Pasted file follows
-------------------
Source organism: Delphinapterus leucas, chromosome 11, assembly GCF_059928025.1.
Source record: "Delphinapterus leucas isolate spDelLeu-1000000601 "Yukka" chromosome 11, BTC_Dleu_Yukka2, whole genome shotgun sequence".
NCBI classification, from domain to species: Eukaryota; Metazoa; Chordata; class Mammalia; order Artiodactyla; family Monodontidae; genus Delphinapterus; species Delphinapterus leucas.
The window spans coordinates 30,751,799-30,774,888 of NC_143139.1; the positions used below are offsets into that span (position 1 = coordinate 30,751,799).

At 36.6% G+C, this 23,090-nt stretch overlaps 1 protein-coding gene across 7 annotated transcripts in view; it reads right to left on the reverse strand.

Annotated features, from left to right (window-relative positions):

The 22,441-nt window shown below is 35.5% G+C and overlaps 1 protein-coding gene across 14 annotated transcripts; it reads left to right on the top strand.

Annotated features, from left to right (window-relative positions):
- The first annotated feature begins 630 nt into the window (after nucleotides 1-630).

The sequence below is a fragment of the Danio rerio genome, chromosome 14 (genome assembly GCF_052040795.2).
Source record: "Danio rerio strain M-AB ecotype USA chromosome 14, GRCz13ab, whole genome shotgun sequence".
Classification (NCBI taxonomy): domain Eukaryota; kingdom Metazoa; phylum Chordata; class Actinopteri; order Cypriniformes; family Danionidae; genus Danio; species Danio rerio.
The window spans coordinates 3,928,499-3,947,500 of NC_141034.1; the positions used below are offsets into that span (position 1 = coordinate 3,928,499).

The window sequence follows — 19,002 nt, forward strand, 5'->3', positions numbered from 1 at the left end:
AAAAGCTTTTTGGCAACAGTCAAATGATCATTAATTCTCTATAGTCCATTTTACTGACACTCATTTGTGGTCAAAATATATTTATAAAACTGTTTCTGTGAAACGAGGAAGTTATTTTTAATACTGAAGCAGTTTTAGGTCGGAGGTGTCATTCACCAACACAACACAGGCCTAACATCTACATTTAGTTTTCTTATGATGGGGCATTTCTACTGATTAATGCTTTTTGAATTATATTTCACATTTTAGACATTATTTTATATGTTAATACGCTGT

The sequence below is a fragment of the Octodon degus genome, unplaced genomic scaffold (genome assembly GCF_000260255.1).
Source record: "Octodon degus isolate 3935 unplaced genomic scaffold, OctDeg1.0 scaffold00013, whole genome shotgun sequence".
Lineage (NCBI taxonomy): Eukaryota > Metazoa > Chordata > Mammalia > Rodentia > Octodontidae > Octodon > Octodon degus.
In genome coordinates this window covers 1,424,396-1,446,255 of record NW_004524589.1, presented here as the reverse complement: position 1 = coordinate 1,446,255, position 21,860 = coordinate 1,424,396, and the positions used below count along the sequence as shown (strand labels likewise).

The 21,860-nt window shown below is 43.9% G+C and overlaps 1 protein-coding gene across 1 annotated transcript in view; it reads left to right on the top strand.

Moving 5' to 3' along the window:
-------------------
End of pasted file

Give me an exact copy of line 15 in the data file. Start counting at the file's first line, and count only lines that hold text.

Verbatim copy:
AAAAGCTTTTTGGCAACAGTCAAATGATCATTAATTCTCTATAGTCCATTTTACTGACACTCATTTGTGGTCAAAATATATTTATAAAACTGTTTCTGTGAAACGAGGAAGTTATTTTTAATACTGAAGCAGTTTTAGGTCGGAGGTGTCATTCACCAACACAACACAGGCCTAACATCTACATTTAGTTTTCTTATGATGGGGCATTTCTACTGATTAATGCTTTTTGAATTATATTTCACATTTTAGACATTATTTTATATGTTAATACGCTGT